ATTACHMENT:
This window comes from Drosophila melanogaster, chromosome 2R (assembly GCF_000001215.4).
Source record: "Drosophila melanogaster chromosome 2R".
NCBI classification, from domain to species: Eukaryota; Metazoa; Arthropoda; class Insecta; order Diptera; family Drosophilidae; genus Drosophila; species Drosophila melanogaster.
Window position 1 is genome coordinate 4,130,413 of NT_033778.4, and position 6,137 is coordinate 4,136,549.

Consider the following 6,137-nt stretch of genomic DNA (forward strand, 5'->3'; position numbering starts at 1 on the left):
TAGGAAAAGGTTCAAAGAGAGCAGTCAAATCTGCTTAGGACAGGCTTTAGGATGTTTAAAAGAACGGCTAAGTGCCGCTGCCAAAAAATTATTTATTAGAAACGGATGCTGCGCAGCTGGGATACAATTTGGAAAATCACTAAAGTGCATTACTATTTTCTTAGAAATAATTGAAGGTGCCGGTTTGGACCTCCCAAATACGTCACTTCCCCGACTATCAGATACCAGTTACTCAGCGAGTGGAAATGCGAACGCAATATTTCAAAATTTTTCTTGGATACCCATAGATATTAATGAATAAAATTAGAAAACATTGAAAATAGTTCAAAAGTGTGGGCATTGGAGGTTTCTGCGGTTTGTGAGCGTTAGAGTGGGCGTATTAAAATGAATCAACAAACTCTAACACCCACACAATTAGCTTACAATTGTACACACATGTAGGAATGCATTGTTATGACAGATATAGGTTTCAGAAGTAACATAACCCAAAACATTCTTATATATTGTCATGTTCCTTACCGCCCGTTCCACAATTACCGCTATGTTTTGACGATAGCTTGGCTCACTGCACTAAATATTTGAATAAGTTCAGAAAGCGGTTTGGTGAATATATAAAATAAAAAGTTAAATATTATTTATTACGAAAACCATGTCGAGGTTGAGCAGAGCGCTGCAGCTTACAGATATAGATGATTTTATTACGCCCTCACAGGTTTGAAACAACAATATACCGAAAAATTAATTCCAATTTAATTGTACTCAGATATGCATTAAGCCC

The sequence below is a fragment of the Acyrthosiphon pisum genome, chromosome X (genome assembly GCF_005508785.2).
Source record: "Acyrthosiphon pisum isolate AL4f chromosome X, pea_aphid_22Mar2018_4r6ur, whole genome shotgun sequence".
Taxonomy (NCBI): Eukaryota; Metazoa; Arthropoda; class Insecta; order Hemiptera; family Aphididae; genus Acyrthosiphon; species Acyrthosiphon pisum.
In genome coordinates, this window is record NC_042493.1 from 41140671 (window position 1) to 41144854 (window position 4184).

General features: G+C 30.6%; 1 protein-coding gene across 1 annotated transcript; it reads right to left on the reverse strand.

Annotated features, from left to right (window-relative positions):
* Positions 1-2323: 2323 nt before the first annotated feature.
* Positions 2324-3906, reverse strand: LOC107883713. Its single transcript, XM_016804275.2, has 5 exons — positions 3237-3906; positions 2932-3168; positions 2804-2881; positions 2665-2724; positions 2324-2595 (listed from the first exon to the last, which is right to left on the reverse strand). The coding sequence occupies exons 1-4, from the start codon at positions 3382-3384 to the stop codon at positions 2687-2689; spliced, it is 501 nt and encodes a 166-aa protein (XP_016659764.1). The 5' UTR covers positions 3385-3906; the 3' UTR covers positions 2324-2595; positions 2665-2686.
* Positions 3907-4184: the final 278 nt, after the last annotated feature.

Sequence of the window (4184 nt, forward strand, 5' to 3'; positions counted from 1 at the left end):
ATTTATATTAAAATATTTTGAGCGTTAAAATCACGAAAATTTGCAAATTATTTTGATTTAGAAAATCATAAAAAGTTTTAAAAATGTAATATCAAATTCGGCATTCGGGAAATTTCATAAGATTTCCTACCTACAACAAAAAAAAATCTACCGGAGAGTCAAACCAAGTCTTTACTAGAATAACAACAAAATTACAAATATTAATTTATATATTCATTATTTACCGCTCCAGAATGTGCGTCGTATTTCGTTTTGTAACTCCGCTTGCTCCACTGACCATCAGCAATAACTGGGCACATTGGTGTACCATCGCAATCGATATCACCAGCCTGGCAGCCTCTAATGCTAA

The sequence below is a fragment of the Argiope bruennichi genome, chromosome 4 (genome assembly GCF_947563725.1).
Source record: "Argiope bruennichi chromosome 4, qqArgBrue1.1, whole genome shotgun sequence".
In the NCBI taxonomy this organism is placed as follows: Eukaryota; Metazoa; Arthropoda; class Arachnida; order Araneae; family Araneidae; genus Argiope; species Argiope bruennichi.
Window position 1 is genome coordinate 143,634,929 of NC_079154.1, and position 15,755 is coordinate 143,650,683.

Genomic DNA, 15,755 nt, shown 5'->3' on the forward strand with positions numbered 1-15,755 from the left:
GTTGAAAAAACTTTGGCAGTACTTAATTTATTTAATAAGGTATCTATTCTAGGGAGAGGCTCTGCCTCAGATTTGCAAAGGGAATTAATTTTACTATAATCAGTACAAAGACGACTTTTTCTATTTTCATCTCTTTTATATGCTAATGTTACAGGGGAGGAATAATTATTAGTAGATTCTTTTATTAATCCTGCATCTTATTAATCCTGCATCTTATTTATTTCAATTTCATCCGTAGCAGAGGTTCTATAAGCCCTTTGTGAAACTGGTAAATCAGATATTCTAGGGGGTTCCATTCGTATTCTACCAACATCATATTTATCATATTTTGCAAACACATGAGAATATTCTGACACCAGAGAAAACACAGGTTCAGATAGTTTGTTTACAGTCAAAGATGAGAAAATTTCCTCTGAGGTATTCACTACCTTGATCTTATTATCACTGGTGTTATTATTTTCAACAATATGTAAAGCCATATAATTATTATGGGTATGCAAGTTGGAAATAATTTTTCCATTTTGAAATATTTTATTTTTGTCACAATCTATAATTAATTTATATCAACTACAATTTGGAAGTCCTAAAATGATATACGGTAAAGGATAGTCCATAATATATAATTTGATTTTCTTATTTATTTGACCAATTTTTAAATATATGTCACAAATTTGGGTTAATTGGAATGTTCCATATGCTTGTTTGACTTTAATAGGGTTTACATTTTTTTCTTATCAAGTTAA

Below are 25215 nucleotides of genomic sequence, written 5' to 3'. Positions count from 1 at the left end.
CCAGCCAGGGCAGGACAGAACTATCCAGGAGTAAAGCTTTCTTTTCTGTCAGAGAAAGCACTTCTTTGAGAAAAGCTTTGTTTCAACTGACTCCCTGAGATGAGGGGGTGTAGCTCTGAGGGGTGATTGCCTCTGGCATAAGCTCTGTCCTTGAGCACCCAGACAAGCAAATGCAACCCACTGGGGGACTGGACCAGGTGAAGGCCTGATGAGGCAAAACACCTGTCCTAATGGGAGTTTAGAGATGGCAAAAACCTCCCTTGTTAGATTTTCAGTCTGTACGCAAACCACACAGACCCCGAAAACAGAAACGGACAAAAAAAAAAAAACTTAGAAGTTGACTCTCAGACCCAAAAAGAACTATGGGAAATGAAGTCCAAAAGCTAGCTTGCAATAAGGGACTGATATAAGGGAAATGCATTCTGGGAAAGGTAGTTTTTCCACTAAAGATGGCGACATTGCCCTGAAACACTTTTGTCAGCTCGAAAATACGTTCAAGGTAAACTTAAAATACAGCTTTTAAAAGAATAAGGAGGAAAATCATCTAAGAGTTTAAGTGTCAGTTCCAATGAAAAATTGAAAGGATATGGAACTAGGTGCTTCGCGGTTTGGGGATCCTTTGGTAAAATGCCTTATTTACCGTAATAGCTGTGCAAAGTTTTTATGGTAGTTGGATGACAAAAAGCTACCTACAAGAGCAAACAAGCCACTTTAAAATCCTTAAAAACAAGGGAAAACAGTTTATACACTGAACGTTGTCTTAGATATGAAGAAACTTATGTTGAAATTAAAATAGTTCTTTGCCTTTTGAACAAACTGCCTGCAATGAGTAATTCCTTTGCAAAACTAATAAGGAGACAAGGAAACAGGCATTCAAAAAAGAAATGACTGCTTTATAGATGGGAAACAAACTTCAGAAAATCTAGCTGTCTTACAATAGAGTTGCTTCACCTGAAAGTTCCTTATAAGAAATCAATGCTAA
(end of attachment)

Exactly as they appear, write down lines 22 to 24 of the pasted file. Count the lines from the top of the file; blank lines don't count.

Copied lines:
Genomic DNA, 15,755 nt, shown 5'->3' on the forward strand with positions numbered 1-15,755 from the left:
GTTGAAAAAACTTTGGCAGTACTTAATTTATTTAATAAGGTATCTATTCTAGGGAGAGGCTCTGCCTCAGATTTGCAAAGGGAATTAATTTTACTATAATCAGTACAAAGACGACTTTTTCTATTTTCATCTCTTTTATATGCTAATGTTACAGGGGAGGAATAATTATTAGTAGATTCTTTTATTAATCCTGCATCTTATTAATCCTGCATCTTATTTATTTCAATTTCATCCGTAGCAGAGGTTCTATAAGCCCTTTGTGAAACTGGTAAATCAGATATTCTAGGGGGTTCCATTCGTATTCTACCAACATCATATTTATCATATTTTGCAAACACATGAGAATATTCTGACACCAGAGAAAACACAGGTTCAGATAGTTTGTTTACAGTCAAAGATGAGAAAATTTCCTCTGAGGTATTCACTACCTTGATCTTATTATCACTGGTGTTATTATTTTCAACAATATGTAAAGCCATATAATTATTATGGGTATGCAAGTTGGAAATAATTTTTCCATTTTGAAATATTTTATTTTTGTCACAATCTATAATTAATTTATATCAACTACAATTTGGAAGTCCTAAAATGATATACGGTAAAGGATAGTCCATAATATATAATTTGATTTTCTTATTTATTTGACCAATTTTTAAATATATGTCACAAATTTGGGTTAATTGGAATGTTCCATATGCTTGTTTGACTTTAATAGGGTTTACATTTTTTTCTTATCAAGTTAA

Below are 25215 nucleotides of genomic sequence, written 5' to 3'. Positions count from 1 at the left end.